spaceSpace and Physics

Why Does Slow-Turning Venus Have Such A Fast-Moving Atmosphere?


Stephen Luntz

Stephen has a science degree with a major in physics, an arts degree with majors in English Literature and History and Philosophy of Science and a Graduate Diploma in Science Communication.

Freelance Writer


A computer simulated image of Venus. NASA/JPL

As the Earth turns it pulls the air with it, rotating the atmosphere at a rate somewhat slower than the rock beneath. The same is true for gas giants like Jupiter, but Venus is an anomaly. Its thick atmosphere doesn't just rotate a little faster than the planet – it spins up to 60 times as fast. Data from the Akatsuki spacecraft may finally have allowed astronomers to explain this mystery, which has been confusing them since the first interplanetary spacecraft revealed it.

Venus – knowns as Earth's hellish twin – takes 243 days to turn upon its axis, making it the only planet whose day is longer than its year. Consequently, it has minimal angular momentum to transfer to its atmosphere. Yet instead of standing still, its hurricane-strength winds increase the higher one goes. Seventy kilometers (45 miles) from the surface, it takes just four days for cloud tops to circle the planet. The speed is particularly remarkable because the winds have to work against friction with the planet's surface.


Dr Takeshi Horinouchi of Hokkaido University used the ultraviolet and infrared cameras on the Japan Aerospace Exploration Agency's (JAXA) spacecraft Akatsuki to track the movement of Venus's sulfuric acid clouds in greater detail than ever before. He also noticed the temperature gradient between the equator and the poles is much less than would be expected, indicating cross-latitude mixing.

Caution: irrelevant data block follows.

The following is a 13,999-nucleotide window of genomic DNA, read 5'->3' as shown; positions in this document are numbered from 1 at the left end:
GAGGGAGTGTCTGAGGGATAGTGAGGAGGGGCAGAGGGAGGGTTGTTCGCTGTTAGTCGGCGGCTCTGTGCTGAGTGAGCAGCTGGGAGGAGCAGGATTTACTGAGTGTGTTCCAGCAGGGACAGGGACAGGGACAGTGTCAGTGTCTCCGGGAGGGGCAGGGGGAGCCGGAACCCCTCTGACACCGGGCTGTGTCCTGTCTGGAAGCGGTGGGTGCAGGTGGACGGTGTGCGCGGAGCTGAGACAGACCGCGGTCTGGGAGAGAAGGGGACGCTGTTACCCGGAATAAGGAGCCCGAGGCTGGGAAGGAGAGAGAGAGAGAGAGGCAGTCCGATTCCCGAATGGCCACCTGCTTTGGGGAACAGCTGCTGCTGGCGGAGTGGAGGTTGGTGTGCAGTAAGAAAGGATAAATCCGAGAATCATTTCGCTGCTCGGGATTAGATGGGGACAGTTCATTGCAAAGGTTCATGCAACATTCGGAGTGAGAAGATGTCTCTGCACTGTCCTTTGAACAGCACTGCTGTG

"Since such circulation should alter the wind distribution and weaken the super-rotation peak, it also implies there is another mechanism which reinforces and maintains the observed wind distribution," Horinouchi said in a statement

In Science, Horinouchi and co-authors explain that heat from the Sun warms the day side of Venus, particularly the tropical zone. This creates a thermal tide from this hotzone both to the night side and to higher latitudes.

Model of how Venus' atmosphere maintains its super-rotation. The thermal tide (red) towards the equatorial top enforces the westward super-rotation. The atmosphere is controlled by a dual circulation system: the meridional (vertical) circulation (white) that slowly transports heat towards the poles and the (yellow) super-rotation that rapidly transports heat towards the planet's nightside.: Planet-C project team

The idea is not new, but has been one of several explanations. Others have proposed turbulence and other atmospheric waves contribute to the global winds, but Horinouchi says the opposite – these effects marginally slow down winds that would be even faster otherwise.


"Our study could help better understand atmospheric systems on tidally-locked exo-planets whose one side always facing the central stars, which is similar to Venus having a very long solar day," Horinouchi said. Some of these planets, in orbit around much fainter stars than the Sun, might have narrow habitable zones where their day and night sides meet, but whether this is possible depends in part on how heat is redistributed from the daylight side.

Were it not for the speed of Venus' winds the side that faced the Sun would reach even more hellish temperatures during the long day, while the night would be relatively cool. That might assist exploration as space probes could survive a little longer on the night side, but we'd still need to deal with the phenomenal atmospheric pressure and extreme acidity.


spaceSpace and Physics